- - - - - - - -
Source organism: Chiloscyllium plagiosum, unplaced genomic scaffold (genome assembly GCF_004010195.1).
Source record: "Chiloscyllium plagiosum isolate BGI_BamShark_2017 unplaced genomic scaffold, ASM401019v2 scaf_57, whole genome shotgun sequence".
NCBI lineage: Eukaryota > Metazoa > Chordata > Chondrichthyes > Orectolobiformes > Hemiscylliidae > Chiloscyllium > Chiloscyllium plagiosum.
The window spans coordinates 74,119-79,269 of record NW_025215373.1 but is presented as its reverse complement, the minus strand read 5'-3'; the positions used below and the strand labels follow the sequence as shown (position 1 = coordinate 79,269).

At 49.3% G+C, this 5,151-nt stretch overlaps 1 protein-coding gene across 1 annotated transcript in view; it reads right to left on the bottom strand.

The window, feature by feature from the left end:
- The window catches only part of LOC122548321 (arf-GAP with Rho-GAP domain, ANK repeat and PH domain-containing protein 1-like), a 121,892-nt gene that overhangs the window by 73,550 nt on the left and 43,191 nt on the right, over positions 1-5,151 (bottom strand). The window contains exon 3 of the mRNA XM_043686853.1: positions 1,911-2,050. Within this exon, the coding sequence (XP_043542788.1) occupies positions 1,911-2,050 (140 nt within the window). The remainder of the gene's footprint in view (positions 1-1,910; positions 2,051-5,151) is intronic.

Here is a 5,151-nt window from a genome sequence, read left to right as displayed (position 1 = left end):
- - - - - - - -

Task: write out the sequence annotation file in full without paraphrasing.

Source organism: Chiloscyllium plagiosum, unplaced genomic scaffold (genome assembly GCF_004010195.1).
Source record: "Chiloscyllium plagiosum isolate BGI_BamShark_2017 unplaced genomic scaffold, ASM401019v2 scaf_57, whole genome shotgun sequence".
NCBI lineage: Eukaryota > Metazoa > Chordata > Chondrichthyes > Orectolobiformes > Hemiscylliidae > Chiloscyllium > Chiloscyllium plagiosum.
The window spans coordinates 74,119-79,269 of record NW_025215373.1 but is presented as its reverse complement, the minus strand read 5'-3'; the positions used below and the strand labels follow the sequence as shown (position 1 = coordinate 79,269).

At 49.3% G+C, this 5,151-nt stretch overlaps 1 protein-coding gene across 1 annotated transcript in view; it reads right to left on the bottom strand.

The window, feature by feature from the left end:
- The window catches only part of LOC122548321 (arf-GAP with Rho-GAP domain, ANK repeat and PH domain-containing protein 1-like), a 121,892-nt gene that overhangs the window by 73,550 nt on the left and 43,191 nt on the right, over positions 1-5,151 (bottom strand). The window contains exon 3 of the mRNA XM_043686853.1: positions 1,911-2,050. Within this exon, the coding sequence (XP_043542788.1) occupies positions 1,911-2,050 (140 nt within the window). The remainder of the gene's footprint in view (positions 1-1,910; positions 2,051-5,151) is intronic.

Here is a 5,151-nt window from a genome sequence, read left to right as displayed (position 1 = left end):